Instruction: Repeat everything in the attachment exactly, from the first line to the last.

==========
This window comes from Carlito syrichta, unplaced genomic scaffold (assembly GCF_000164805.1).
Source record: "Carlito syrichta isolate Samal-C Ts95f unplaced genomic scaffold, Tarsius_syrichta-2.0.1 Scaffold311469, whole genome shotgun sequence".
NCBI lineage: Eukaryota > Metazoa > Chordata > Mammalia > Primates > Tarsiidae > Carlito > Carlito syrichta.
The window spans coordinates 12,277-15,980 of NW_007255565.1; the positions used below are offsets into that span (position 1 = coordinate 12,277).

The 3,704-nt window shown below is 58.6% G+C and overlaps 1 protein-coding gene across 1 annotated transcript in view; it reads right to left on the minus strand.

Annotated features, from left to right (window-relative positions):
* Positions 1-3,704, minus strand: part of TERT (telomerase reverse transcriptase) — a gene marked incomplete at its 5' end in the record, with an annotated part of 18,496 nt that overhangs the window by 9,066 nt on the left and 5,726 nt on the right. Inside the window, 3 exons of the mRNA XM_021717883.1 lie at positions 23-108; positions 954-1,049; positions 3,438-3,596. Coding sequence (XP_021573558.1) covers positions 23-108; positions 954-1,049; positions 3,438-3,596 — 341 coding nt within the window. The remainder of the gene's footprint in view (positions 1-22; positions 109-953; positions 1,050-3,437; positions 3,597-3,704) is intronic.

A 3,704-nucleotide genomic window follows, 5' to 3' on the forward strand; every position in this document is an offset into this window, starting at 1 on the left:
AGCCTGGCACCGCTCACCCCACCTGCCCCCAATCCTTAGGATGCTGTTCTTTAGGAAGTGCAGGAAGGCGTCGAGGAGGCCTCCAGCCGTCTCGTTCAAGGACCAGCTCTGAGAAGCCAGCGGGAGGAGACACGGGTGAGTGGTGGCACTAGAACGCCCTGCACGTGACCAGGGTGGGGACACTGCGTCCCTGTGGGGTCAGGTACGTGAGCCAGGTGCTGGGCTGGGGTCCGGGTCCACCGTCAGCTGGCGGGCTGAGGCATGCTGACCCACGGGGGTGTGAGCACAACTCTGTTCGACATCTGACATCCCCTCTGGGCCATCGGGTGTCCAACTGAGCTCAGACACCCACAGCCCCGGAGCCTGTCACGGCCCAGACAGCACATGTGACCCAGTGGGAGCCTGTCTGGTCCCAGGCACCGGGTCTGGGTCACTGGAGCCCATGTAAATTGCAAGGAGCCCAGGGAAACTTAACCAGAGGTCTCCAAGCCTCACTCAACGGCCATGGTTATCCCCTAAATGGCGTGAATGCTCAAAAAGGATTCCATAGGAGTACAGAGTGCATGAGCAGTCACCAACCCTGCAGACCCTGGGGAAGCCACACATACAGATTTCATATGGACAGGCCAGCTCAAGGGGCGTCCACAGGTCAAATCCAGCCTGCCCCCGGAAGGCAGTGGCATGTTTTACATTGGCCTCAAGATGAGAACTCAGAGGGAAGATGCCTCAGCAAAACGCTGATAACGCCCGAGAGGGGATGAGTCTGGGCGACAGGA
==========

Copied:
This window comes from Carlito syrichta, unplaced genomic scaffold (assembly GCF_000164805.1).
Source record: "Carlito syrichta isolate Samal-C Ts95f unplaced genomic scaffold, Tarsius_syrichta-2.0.1 Scaffold311469, whole genome shotgun sequence".
NCBI lineage: Eukaryota > Metazoa > Chordata > Mammalia > Primates > Tarsiidae > Carlito > Carlito syrichta.
The window spans coordinates 12,277-15,980 of NW_007255565.1; the positions used below are offsets into that span (position 1 = coordinate 12,277).

The 3,704-nt window shown below is 58.6% G+C and overlaps 1 protein-coding gene across 1 annotated transcript in view; it reads right to left on the minus strand.

Annotated features, from left to right (window-relative positions):
* Positions 1-3,704, minus strand: part of TERT (telomerase reverse transcriptase) — a gene marked incomplete at its 5' end in the record, with an annotated part of 18,496 nt that overhangs the window by 9,066 nt on the left and 5,726 nt on the right. Inside the window, 3 exons of the mRNA XM_021717883.1 lie at positions 23-108; positions 954-1,049; positions 3,438-3,596. Coding sequence (XP_021573558.1) covers positions 23-108; positions 954-1,049; positions 3,438-3,596 — 341 coding nt within the window. The remainder of the gene's footprint in view (positions 1-22; positions 109-953; positions 1,050-3,437; positions 3,597-3,704) is intronic.

A 3,704-nucleotide genomic window follows, 5' to 3' on the forward strand; every position in this document is an offset into this window, starting at 1 on the left:
AGCCTGGCACCGCTCACCCCACCTGCCCCCAATCCTTAGGATGCTGTTCTTTAGGAAGTGCAGGAAGGCGTCGAGGAGGCCTCCAGCCGTCTCGTTCAAGGACCAGCTCTGAGAAGCCAGCGGGAGGAGACACGGGTGAGTGGTGGCACTAGAACGCCCTGCACGTGACCAGGGTGGGGACACTGCGTCCCTGTGGGGTCAGGTACGTGAGCCAGGTGCTGGGCTGGGGTCCGGGTCCACCGTCAGCTGGCGGGCTGAGGCATGCTGACCCACGGGGGTGTGAGCACAACTCTGTTCGACATCTGACATCCCCTCTGGGCCATCGGGTGTCCAACTGAGCTCAGACACCCACAGCCCCGGAGCCTGTCACGGCCCAGACAGCACATGTGACCCAGTGGGAGCCTGTCTGGTCCCAGGCACCGGGTCTGGGTCACTGGAGCCCATGTAAATTGCAAGGAGCCCAGGGAAACTTAACCAGAGGTCTCCAAGCCTCACTCAACGGCCATGGTTATCCCCTAAATGGCGTGAATGCTCAAAAAGGATTCCATAGGAGTACAGAGTGCATGAGCAGTCACCAACCCTGCAGACCCTGGGGAAGCCACACATACAGATTTCATATGGACAGGCCAGCTCAAGGGGCGTCCACAGGTCAAATCCAGCCTGCCCCCGGAAGGCAGTGGCATGTTTTACATTGGCCTCAAGATGAGAACTCAGAGGGAAGATGCCTCAGCAAAACGCTGATAACGCCCGAGAGGGGATGAGTCTGGGCGACAGGA